Here are two other similar events:

Saving Data: Preservation during Political Turmoil
Andrew Battista | Data Dispatch (NYU Data Services)
January 26, 2017

Rogue Scientists Race to Save Climate Data from Trump
Zoe Schlanger | Wired
January 19, 2017

More background on some of the larger collaborations driving this:

DataRefuge Project

DataRefuge is also an initiative committed to identifying, assessing, prioritizing, securing, and distributing reliable copies of federal climate and environmental data so that it remains available to researchers. Data collected as part of the #DataRefuge initiative will be stored in multiple, trusted locations to help ensure continued accessibility

End of Term Presidential Harvest 2016

This is a collaborative effort between the U.S. Government Publishing Office (GPO), the Library of Congress, the California Digital Library, the University of North Texas Libraries, Internet Archive, George Washington University Libraries, and Stanford University Libraries to harvest and preserve public U.S. Government websites at the conclusion of the current Presidential administration ending on January 20, 2017.

Note that this web harvest was done at the conclusion of other administrations, e.g., 2008 and 2012.

More on the “End of Term Presidential Harvest”
Harvesting Government History, One Web Page at a Time
Jim Dwyer | New York Times
December 1, 2016

Large portions of dot-gov have no mandate to be taken care of,” said Mark Phillips, a library dean at the University of North Texas, referring to government websites. “Nobody is really responsible for doing this.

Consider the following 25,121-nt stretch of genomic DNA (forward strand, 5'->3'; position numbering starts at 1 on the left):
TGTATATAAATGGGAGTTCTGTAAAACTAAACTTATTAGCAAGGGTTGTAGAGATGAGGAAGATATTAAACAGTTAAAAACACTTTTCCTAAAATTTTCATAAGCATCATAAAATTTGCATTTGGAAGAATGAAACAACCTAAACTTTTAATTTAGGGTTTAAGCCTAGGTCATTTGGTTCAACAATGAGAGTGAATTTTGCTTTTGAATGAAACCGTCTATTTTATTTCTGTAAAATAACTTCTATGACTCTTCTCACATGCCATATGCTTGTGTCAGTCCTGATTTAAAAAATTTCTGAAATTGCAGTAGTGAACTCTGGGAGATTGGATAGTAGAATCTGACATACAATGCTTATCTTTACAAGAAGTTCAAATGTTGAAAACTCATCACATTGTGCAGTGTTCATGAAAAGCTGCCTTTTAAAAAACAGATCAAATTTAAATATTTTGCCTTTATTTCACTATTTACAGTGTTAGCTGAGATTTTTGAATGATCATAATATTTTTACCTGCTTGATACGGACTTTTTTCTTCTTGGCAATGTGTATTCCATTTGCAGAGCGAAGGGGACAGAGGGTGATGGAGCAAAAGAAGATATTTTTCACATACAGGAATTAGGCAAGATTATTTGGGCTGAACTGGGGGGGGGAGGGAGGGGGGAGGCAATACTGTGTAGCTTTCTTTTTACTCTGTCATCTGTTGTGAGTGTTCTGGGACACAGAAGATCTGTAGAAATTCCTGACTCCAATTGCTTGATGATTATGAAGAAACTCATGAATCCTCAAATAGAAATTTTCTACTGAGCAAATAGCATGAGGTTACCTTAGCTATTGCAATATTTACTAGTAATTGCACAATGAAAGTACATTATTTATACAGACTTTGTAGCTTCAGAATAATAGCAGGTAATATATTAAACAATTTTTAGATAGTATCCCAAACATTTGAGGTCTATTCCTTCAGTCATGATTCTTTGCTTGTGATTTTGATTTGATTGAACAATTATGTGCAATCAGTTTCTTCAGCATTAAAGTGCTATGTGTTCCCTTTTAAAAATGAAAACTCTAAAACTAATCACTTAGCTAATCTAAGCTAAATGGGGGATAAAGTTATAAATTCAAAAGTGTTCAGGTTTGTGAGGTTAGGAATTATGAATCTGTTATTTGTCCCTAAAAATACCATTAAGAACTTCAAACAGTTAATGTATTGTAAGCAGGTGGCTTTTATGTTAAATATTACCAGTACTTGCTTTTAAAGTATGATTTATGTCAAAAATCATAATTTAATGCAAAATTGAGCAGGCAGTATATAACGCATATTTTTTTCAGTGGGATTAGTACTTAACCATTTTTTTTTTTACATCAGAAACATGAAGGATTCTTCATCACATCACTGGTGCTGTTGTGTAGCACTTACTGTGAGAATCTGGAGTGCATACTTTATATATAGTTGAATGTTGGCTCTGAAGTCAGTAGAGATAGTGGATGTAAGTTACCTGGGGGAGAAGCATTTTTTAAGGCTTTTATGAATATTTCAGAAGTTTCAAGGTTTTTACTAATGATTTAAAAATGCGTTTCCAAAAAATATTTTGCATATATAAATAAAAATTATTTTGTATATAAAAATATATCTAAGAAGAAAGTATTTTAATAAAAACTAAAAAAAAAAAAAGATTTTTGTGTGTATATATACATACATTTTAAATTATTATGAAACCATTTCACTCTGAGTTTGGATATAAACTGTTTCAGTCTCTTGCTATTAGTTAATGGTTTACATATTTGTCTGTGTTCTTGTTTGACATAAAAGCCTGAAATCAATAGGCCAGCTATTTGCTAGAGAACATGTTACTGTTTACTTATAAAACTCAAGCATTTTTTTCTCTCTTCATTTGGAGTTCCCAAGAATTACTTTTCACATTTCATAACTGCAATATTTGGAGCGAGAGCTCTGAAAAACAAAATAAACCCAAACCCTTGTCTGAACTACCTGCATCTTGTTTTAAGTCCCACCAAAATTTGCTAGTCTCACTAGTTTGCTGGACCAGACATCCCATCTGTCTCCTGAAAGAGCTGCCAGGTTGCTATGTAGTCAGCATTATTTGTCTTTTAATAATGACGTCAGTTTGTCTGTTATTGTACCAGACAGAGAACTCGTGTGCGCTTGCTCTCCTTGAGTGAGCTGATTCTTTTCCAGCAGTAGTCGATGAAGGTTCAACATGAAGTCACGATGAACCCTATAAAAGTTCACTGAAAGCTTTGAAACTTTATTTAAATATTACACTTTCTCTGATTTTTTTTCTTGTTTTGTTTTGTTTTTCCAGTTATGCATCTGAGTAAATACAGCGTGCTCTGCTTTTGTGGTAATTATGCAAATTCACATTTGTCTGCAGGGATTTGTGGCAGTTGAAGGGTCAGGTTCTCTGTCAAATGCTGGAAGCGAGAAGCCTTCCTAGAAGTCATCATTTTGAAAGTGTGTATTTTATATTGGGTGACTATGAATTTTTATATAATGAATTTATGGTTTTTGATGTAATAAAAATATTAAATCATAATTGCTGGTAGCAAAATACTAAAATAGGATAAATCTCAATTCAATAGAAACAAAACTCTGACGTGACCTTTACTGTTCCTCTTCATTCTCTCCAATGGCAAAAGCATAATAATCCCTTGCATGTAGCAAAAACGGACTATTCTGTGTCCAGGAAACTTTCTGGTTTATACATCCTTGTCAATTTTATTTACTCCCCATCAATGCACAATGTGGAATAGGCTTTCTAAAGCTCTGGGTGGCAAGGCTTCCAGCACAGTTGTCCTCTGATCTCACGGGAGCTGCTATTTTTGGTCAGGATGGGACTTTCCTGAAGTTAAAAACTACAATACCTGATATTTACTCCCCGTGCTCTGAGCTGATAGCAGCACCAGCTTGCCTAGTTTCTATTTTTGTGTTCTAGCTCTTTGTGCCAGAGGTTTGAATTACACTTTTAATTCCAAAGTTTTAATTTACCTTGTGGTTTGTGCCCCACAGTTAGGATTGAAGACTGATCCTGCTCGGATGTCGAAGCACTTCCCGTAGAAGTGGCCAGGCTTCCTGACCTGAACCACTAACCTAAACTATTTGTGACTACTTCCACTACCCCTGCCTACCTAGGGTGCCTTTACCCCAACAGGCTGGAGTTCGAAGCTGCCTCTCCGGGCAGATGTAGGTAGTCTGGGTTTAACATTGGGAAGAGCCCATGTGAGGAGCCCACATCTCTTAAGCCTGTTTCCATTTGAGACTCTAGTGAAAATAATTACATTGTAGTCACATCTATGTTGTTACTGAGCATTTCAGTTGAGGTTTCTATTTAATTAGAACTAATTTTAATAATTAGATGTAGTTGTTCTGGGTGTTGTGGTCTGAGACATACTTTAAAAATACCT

Enter the End of Term Presidential Harvest 2016 — a volunteer, collaborative effort by a small group of university, government and nonprofit libraries to find and save valuable pages now on federal websites. The project began before the 2008 elections, when George W. Bush was serving his second term, and returned in 2012.

And, a few more interesting notes:

The EPA Just Posted a Mirror Website of the One Trump Plans to Censor
Matt Novak | Gizmodo.com
February 16, 2017

tweet

And, the Twitter poster above, is a one-man operation that rescues knowledge from the internet:

The Memory Hole

For instance, here are links to recently deleted items posted on the site:

The Education Department’s Deleted IDEA Website
The disappeared website about public education for disabled children still exists….

NASA’s Internal Counterintelligence Newsletter
Twenty-five issues of NASA’s newsletter about information security, terrorism, and spies.

Trump Deletions
A collection of online material deleted by Donald Trump, his campaign, and his transition team.

W.E.B. DuBois and the Hand-Drawn Infographic

image stamp

[Link to W.E.B. DuBois infographics at the Library of Congress]
In preparation for an exhibition at the Paris World’s Fair, W.E.B. DuBois commissioned hand-drawn infographics that illuminated how black Americans lived in the 1900s – mostly illustrating the great progress of this population since the end of slavery. In addition to the overview of the life of blacks in the United States, there was a special focus on “The Georgia Negro.” At the time, Georgia had the largest black population among all the states. These infographics were drawn by his students at Atlanta University – now Clark Atlanta University. He wanted his students to combat racism with empirical data.

Link to infographics: Library of Congress
Note that the metadata for each image gives details such as ink and watercolor, size (710 x 560 mm), and material (board).

Hand-drawn infographics commissioned by W.E.B. Du Bois illuminate how black Americans lived in the 1900s
Anne Quito | Quartz
February 10, 2017

W.E.B. Du Bois Was A Master Of The Hand-Drawn Infographic
Meg Miller | Fastcodesign.com
February 9, 2017